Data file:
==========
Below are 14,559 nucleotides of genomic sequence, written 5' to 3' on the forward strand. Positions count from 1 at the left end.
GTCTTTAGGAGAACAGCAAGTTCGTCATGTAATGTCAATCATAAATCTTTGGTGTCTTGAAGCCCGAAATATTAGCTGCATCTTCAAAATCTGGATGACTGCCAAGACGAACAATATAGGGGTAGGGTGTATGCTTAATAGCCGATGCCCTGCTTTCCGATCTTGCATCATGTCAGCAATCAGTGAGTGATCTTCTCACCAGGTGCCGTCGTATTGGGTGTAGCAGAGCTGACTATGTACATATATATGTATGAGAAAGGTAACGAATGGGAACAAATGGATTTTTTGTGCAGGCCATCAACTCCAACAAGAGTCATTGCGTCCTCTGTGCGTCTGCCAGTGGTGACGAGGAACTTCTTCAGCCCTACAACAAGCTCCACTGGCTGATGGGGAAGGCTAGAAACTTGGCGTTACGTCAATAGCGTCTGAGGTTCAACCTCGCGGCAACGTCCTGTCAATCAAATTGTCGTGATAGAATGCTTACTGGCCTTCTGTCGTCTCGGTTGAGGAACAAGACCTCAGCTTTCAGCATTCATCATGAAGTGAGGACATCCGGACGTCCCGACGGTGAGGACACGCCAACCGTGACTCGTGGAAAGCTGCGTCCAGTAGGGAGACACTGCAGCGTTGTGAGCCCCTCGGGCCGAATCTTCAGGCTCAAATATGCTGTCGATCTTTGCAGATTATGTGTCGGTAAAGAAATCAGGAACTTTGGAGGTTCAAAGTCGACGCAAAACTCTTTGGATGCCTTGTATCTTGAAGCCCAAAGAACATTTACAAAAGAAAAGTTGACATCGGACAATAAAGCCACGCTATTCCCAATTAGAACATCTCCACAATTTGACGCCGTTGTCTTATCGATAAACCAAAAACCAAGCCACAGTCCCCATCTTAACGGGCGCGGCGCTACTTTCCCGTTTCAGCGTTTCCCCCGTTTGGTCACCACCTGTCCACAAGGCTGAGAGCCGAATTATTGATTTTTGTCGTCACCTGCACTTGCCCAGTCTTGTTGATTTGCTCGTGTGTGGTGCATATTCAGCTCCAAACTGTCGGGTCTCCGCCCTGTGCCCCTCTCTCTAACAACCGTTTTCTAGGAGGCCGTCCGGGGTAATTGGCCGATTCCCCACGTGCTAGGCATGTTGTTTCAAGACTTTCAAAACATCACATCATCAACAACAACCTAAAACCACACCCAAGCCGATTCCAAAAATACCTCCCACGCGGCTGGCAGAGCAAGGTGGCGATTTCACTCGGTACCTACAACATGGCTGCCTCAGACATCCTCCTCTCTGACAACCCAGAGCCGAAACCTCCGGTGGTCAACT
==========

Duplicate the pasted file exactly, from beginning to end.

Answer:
Below are 14,559 nucleotides of genomic sequence, written 5' to 3' on the forward strand. Positions count from 1 at the left end.
GTCTTTAGGAGAACAGCAAGTTCGTCATGTAATGTCAATCATAAATCTTTGGTGTCTTGAAGCCCGAAATATTAGCTGCATCTTCAAAATCTGGATGACTGCCAAGACGAACAATATAGGGGTAGGGTGTATGCTTAATAGCCGATGCCCTGCTTTCCGATCTTGCATCATGTCAGCAATCAGTGAGTGATCTTCTCACCAGGTGCCGTCGTATTGGGTGTAGCAGAGCTGACTATGTACATATATATGTATGAGAAAGGTAACGAATGGGAACAAATGGATTTTTTGTGCAGGCCATCAACTCCAACAAGAGTCATTGCGTCCTCTGTGCGTCTGCCAGTGGTGACGAGGAACTTCTTCAGCCCTACAACAAGCTCCACTGGCTGATGGGGAAGGCTAGAAACTTGGCGTTACGTCAATAGCGTCTGAGGTTCAACCTCGCGGCAACGTCCTGTCAATCAAATTGTCGTGATAGAATGCTTACTGGCCTTCTGTCGTCTCGGTTGAGGAACAAGACCTCAGCTTTCAGCATTCATCATGAAGTGAGGACATCCGGACGTCCCGACGGTGAGGACACGCCAACCGTGACTCGTGGAAAGCTGCGTCCAGTAGGGAGACACTGCAGCGTTGTGAGCCCCTCGGGCCGAATCTTCAGGCTCAAATATGCTGTCGATCTTTGCAGATTATGTGTCGGTAAAGAAATCAGGAACTTTGGAGGTTCAAAGTCGACGCAAAACTCTTTGGATGCCTTGTATCTTGAAGCCCAAAGAACATTTACAAAAGAAAAGTTGACATCGGACAATAAAGCCACGCTATTCCCAATTAGAACATCTCCACAATTTGACGCCGTTGTCTTATCGATAAACCAAAAACCAAGCCACAGTCCCCATCTTAACGGGCGCGGCGCTACTTTCCCGTTTCAGCGTTTCCCCCGTTTGGTCACCACCTGTCCACAAGGCTGAGAGCCGAATTATTGATTTTTGTCGTCACCTGCACTTGCCCAGTCTTGTTGATTTGCTCGTGTGTGGTGCATATTCAGCTCCAAACTGTCGGGTCTCCGCCCTGTGCCCCTCTCTCTAACAACCGTTTTCTAGGAGGCCGTCCGGGGTAATTGGCCGATTCCCCACGTGCTAGGCATGTTGTTTCAAGACTTTCAAAACATCACATCATCAACAACAACCTAAAACCACACCCAAGCCGATTCCAAAAATACCTCCCACGCGGCTGGCAGAGCAAGGTGGCGATTTCACTCGGTACCTACAACATGGCTGCCTCAGACATCCTCCTCTCTGACAACCCAGAGCCGAAACCTCCGGTGGTCAACT